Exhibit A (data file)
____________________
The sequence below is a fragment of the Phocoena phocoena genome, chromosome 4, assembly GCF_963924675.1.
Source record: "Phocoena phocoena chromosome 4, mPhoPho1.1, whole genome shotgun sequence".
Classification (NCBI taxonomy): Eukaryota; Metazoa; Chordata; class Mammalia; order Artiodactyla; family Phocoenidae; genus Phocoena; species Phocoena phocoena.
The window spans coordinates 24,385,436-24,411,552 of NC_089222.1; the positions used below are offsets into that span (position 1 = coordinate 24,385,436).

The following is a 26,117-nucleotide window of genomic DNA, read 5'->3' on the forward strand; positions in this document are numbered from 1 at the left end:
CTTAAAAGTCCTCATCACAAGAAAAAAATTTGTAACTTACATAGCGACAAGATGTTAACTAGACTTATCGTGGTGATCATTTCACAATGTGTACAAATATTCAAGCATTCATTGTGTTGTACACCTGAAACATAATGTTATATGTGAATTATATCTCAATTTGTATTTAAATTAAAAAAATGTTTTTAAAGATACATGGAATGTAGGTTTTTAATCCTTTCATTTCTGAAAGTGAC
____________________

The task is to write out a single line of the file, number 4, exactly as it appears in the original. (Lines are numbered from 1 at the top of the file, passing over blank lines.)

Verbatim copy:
The window spans coordinates 24,385,436-24,411,552 of NC_089222.1; the positions used below are offsets into that span (position 1 = coordinate 24,385,436).